KHARTOUM: Sudan’s ousted president Omar al Bashir was charged in court on Saturday with illegal acquisition and use of foreign funds, offences that could land him behind bars for more than a decade. Bashir, who was deposed in April following months of mass protests against his rule, appeared in court in a black metal cage wearing the country’s traditional white attire and turban. Judge Al Sadiq Abdelrahman outlined the charges at what was the third session of the trial, saying cash in multiple currencies was uncovered at his home.
Authorities had “seized 6.9 million euros, $351,770 and 5.7 million Sudanese pounds at (Bashir’s) home which he acquired and used illegally”, said Abdelrahman.
Speaking for the first time in court, 75-year-old Bashir said the seized funds were the remainder of the equivalent of $25 million that he had received from the Saudi crown prince.
“My office manager… received a call from the office of Saudi Crown Prince Mohamed bin Salman saying he has a ‘message’ that will be sent on a private jet,” Bashir told the court.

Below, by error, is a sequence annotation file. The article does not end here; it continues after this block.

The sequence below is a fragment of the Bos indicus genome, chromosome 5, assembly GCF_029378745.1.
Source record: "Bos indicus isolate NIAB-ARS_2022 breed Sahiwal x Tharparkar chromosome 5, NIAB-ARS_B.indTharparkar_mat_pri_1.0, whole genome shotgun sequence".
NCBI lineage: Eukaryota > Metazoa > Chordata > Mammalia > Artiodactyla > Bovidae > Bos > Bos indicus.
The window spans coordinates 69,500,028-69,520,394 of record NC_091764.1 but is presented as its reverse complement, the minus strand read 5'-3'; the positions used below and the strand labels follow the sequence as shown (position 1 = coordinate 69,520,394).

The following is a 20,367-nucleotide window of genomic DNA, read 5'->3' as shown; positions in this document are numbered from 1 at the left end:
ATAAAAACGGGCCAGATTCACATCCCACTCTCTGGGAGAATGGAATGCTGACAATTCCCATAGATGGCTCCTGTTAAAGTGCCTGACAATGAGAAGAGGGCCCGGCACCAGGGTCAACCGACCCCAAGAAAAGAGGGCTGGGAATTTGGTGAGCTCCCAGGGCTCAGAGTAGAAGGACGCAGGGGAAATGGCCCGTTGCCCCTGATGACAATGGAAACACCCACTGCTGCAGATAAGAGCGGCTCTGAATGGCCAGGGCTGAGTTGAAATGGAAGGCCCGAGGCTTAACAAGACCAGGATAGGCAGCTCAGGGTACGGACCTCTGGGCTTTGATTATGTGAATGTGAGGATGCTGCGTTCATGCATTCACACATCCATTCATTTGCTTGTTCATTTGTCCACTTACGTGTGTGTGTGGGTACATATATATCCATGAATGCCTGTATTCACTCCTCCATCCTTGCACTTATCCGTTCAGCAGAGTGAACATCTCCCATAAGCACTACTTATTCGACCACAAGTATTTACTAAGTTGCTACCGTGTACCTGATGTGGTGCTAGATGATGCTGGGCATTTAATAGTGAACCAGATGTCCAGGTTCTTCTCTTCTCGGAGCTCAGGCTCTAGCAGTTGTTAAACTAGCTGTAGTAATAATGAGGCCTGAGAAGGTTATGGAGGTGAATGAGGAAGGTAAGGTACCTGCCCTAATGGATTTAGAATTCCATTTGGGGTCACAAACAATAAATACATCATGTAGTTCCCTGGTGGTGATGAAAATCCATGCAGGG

“We were told that the crown prince did not want his name to appear (linked to the transaction)… and if the funds were deposited with Sudan’s bank or the finance ministry, the source would have to be identified,” he said.
Dozens of Bashir’s relatives attended Saturday’s session, chanting as he entered the courtroom pointing his index finger to the sky.
Bashir failed to specify when he received the funds, but said he accepted them as part of strategic relations.
He said the funds “were not used for private interests but as donations” to support individuals and entities including wheat import companies, a university and a hospital.
Sudan has in recent years played a key role in supporting the regional interests of Saudi Arabia and its allies, with Bashir overseeing a major foreign policy shift that saw Khartoum break its decades-old ties with Iran.
His administration sided with Riyadh in part by providing troops for the coalition fighting against Ansar Allah fighters in Yemen’s ongoing war.
“Relations with Saudi witnessed episodes of tensions (over the years)… but they developed greatly, especially as bin Salman rose to power,” Bashir said.
According to Judge Abdelrahman, Sudanese law punishes illegal acquisition of wealth by up to 10 years in jail while illicit use of foreign funds carries up to three years.
Bashir’s defence lawyers insisted their client was “not guilty” and said witnesses would be brought before the court.
“We have witnesses, proof and documents that we will present to court to refute these charges,” said lawyer Ahmed Ibrahim al Taher.
An investigator had previously told the court that Bashir received $90 million in cash from Saudi royals including payments of $35 million and $30 million from Saudi King Abdullah, who died in 2015.— AFP